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Bill Gates and Integral Education 2010-Sep-30 at 08:21 PDT

Posted by Scott Arbeit in Blog.
Tags: , ,

Did you know that Bill Gates spoke to the American Federation of Teachers over the summer?  I didn’t.

A couple of interesting quotes from this speech:

Great teaching is the centerpiece of a strong education; everything else revolves around it. This is the main finding of our foundation’s work in education over the past ten years.

I have to admit – that is not where we started. Our work in schools began with a focus on making high schools smaller, in the hope of improving relationships to drive down dropout rates and increase student achievement. Many of the schools we worked with made strong gains, but others were disappointing. The schools that made the biggest gains in achievement did more than make structural changes; they also improved teaching.


In 2008 and 2009, our foundation partnered with Scholastic on a national survey to learn the views of 40,000 teachers on crucial questions facing your profession.

Teachers said in huge numbers that they don’t get enough feedback. They’re not told how they can improve. They’re not given training that can address their weaknesses or help them share their strengths with others.

This has helped spark the movement for change. Teachers want to help set the expectations that they will be held accountable for. You want to be rewarded for results. You want better evaluations. You’re tired of subjective, infrequent evaluations by administrators who don’t know how to improve instruction – the people who come into your class and write ―Yes‖ or ―No‖ for things like: ―arrives on time‖ and ―maintains professional appearance.

But even fair and insightful teacher evaluations are not enough to improve student gains; they have to be tied to great professional development that is customized for each teacher. After all, the goal of evaluation is not to sort teachers into groups; it’s to help every teacher get better.

And what, exactly, is the Gates Foundation doing about American education?

The first of these projects addresses a big gap in our knowledge: There has been a lot of research done about the impact of effective teaching, but little research has been done on what makes teaching effective.

That’s the research we’re doing now with nearly 3,000 teachers in six school districts who have volunteered to open their classrooms to visitors, to video cameras, to new assessments, to watching themselves teach and talking about their practice. Many of these teachers are members of the AFT. I want to thank those of you who are here today for being part of this project.

The chief goal is to work with teachers – using technology, data and research – to develop a system of evaluation that teachers believe is fair and will help them improve.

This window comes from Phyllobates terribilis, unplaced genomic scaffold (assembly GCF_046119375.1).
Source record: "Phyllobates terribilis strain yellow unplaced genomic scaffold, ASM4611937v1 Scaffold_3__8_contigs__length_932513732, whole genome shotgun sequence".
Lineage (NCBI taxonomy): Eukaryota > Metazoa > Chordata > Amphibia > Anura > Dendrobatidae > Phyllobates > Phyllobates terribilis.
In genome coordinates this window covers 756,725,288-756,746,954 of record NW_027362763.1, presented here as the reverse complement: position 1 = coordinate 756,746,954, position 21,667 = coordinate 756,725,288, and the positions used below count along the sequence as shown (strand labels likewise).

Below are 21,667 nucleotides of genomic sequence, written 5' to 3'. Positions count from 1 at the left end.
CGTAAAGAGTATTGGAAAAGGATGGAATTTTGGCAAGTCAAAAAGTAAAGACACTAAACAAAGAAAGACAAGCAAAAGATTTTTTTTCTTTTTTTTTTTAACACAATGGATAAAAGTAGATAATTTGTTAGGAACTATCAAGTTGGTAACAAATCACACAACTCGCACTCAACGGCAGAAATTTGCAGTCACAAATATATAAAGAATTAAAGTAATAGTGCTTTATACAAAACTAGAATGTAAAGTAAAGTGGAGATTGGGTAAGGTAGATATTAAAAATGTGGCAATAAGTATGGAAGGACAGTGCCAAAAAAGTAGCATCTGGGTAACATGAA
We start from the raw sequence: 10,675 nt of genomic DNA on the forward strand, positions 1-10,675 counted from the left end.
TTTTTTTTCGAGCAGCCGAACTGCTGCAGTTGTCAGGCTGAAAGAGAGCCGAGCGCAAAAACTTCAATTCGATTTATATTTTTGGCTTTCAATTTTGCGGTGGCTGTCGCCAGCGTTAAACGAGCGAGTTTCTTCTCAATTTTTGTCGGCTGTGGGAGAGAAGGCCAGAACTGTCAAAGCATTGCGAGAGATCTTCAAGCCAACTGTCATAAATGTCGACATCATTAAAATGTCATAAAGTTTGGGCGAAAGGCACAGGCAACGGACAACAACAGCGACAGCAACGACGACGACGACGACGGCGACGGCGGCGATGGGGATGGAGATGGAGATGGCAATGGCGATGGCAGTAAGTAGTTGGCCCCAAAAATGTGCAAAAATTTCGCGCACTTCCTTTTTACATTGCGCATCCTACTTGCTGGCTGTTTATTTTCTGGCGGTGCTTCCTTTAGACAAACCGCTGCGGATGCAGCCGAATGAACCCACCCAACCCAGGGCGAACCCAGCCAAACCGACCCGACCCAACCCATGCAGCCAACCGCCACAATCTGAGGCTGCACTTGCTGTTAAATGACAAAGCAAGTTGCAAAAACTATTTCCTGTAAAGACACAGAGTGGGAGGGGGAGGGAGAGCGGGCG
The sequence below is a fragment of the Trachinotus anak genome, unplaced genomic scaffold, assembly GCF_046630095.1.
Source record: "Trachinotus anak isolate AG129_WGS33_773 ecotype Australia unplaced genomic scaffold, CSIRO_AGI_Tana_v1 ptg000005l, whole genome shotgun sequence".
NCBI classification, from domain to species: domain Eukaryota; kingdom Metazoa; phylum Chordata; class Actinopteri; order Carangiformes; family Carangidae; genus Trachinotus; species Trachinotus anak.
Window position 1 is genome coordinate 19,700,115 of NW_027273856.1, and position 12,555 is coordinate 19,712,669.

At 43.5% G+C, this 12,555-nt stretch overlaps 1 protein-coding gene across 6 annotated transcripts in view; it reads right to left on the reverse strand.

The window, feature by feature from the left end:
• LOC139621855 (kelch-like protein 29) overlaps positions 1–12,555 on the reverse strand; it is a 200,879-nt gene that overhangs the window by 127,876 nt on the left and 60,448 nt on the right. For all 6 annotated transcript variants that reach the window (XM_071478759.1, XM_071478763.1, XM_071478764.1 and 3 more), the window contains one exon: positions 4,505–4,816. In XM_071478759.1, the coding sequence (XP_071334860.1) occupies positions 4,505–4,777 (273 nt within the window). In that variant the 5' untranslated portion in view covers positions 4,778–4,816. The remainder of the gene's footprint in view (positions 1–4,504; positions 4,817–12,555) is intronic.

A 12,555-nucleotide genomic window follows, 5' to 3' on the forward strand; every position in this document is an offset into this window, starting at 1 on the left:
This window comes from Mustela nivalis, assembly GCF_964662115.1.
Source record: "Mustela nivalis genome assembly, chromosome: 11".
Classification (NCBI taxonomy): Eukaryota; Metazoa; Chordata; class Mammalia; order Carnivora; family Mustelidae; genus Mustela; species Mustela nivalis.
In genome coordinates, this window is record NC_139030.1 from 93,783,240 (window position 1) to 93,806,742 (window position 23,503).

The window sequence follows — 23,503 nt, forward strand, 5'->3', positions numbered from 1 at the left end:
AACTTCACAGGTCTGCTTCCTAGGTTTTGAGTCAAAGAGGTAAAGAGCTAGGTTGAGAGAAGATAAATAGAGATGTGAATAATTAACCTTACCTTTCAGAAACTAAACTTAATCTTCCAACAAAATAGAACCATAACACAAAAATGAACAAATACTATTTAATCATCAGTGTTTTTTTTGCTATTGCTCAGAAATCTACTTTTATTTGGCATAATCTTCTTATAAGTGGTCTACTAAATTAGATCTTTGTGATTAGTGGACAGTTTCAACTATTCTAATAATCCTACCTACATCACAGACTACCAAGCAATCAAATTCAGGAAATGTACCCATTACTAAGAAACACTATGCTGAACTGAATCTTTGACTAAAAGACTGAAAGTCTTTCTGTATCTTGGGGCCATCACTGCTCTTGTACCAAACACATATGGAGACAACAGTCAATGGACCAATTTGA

Project teams record student gains on two assessments – one a state multiple choice test, the other a more open-ended, problem-solving test to make sure the test scores reflect real knowledge and not just test-taking skill.

They assess the learning atmosphere in the classroom – asking students if they agree with statements such as: ―If you don’t understand something, my teacher explains it another way.‖

The teams will watch more than 13,000 videos of classes this year and 13,000 more again next year. They’ll put special focus on classes that showed big student gains and try to map it backwards to identify the most effective teaching practices. They’ll also look for what doesn’t work. If a struggling new teacher comes to a veteran colleague and asks: ―What am I doing wrong?‖ he should get an evidence-based answer.

What I love about this speech most is the perspective that Mr. Gates is taking on this problem.  He’s not coming into the AFT and dictating to them what needs to be done; he’s inviting them in to be part of the solution, he’s listening to their concerns about current testing regimes, and he’s standing firm in the idea that good practices can be reverse-engineered and shared.

You hear more about that perspective in this video he did as part of NBC News Education Nation week.

Vodpod videos no longer available.

As I think about what goes into something that we might call Integral Education, the most glaring lack we seem to have today is simply the gathering of raw data around all of the objective and subjective factors that go into great teaching.  Without this data, we’re all just a bunch of philosophers (and I admit that I’ve bashed the teacher’s unions as hard as anyone out there) with no information to apply to our theories.

The Bill and Melinda Gates Foundation is doing a great service to the future of education in the United States, and the future of Integral Education, with the work they’re doing, and with the humility and perspective they’re bringing to it.  I’m excited to follow this work over the coming years, and to see it adopted around the country.



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